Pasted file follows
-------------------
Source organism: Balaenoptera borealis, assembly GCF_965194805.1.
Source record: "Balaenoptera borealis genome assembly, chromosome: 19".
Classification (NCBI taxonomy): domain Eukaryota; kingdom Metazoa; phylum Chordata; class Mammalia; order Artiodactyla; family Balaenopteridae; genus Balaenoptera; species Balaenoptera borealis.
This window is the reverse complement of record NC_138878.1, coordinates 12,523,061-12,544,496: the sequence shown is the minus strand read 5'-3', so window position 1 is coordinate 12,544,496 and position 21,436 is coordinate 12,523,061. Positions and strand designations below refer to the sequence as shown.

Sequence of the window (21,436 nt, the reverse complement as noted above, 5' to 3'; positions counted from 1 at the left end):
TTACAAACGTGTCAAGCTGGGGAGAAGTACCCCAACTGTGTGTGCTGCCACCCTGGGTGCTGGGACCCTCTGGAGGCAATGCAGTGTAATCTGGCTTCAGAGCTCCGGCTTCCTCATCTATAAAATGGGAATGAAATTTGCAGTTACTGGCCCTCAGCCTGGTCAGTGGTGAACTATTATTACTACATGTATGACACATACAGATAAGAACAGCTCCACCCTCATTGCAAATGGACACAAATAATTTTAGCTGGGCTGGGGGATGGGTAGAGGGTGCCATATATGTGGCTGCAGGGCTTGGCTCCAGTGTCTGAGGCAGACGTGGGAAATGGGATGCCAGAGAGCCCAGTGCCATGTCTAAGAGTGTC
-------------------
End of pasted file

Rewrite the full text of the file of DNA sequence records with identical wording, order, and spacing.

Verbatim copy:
Source organism: Balaenoptera borealis, assembly GCF_965194805.1.
Source record: "Balaenoptera borealis genome assembly, chromosome: 19".
Classification (NCBI taxonomy): domain Eukaryota; kingdom Metazoa; phylum Chordata; class Mammalia; order Artiodactyla; family Balaenopteridae; genus Balaenoptera; species Balaenoptera borealis.
This window is the reverse complement of record NC_138878.1, coordinates 12,523,061-12,544,496: the sequence shown is the minus strand read 5'-3', so window position 1 is coordinate 12,544,496 and position 21,436 is coordinate 12,523,061. Positions and strand designations below refer to the sequence as shown.

Sequence of the window (21,436 nt, the reverse complement as noted above, 5' to 3'; positions counted from 1 at the left end):
TTACAAACGTGTCAAGCTGGGGAGAAGTACCCCAACTGTGTGTGCTGCCACCCTGGGTGCTGGGACCCTCTGGAGGCAATGCAGTGTAATCTGGCTTCAGAGCTCCGGCTTCCTCATCTATAAAATGGGAATGAAATTTGCAGTTACTGGCCCTCAGCCTGGTCAGTGGTGAACTATTATTACTACATGTATGACACATACAGATAAGAACAGCTCCACCCTCATTGCAAATGGACACAAATAATTTTAGCTGGGCTGGGGGATGGGTAGAGGGTGCCATATATGTGGCTGCAGGGCTTGGCTCCAGTGTCTGAGGCAGACGTGGGAAATGGGATGCCAGAGAGCCCAGTGCCATGTCTAAGAGTGTC